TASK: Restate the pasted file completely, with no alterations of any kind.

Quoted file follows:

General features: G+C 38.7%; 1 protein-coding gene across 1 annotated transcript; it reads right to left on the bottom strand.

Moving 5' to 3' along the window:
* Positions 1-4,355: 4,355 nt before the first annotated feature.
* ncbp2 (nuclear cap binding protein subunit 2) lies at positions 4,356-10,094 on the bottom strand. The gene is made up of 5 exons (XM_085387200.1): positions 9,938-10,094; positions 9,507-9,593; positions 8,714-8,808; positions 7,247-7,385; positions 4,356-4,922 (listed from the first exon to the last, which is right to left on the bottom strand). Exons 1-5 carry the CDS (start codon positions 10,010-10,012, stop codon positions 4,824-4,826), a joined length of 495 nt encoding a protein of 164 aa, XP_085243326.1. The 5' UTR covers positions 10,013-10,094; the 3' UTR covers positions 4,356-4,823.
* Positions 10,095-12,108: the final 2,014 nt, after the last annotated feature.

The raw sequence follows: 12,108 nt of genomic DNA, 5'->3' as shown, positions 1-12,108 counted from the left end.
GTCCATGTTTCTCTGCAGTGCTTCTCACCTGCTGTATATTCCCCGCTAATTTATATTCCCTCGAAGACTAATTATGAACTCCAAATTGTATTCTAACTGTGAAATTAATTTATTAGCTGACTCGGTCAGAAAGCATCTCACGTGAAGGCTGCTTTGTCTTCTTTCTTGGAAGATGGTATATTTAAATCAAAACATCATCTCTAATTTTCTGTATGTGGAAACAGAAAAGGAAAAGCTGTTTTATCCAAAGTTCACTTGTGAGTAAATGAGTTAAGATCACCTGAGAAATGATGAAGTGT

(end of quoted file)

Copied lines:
General features: G+C 38.7%; 1 protein-coding gene across 1 annotated transcript; it reads right to left on the bottom strand.

Moving 5' to 3' along the window:
* Positions 1-4,355: 4,355 nt before the first annotated feature.
* ncbp2 (nuclear cap binding protein subunit 2) lies at positions 4,356-10,094 on the bottom strand. The gene is made up of 5 exons (XM_085387200.1): positions 9,938-10,094; positions 9,507-9,593; positions 8,714-8,808; positions 7,247-7,385; positions 4,356-4,922 (listed from the first exon to the last, which is right to left on the bottom strand). Exons 1-5 carry the CDS (start codon positions 10,010-10,012, stop codon positions 4,824-4,826), a joined length of 495 nt encoding a protein of 164 aa, XP_085243326.1. The 5' UTR covers positions 10,013-10,094; the 3' UTR covers positions 4,356-4,823.
* Positions 10,095-12,108: the final 2,014 nt, after the last annotated feature.

The raw sequence follows: 12,108 nt of genomic DNA, 5'->3' as shown, positions 1-12,108 counted from the left end.
GTCCATGTTTCTCTGCAGTGCTTCTCACCTGCTGTATATTCCCCGCTAATTTATATTCCCTCGAAGACTAATTATGAACTCCAAATTGTATTCTAACTGTGAAATTAATTTATTAGCTGACTCGGTCAGAAAGCATCTCACGTGAAGGCTGCTTTGTCTTCTTTCTTGGAAGATGGTATATTTAAATCAAAACATCATCTCTAATTTTCTGTATGTGGAAACAGAAAAGGAAAAGCTGTTTTATCCAAAGTTCACTTGTGAGTAAATGAGTTAAGATCACCTGAGAAATGATGAAGTGT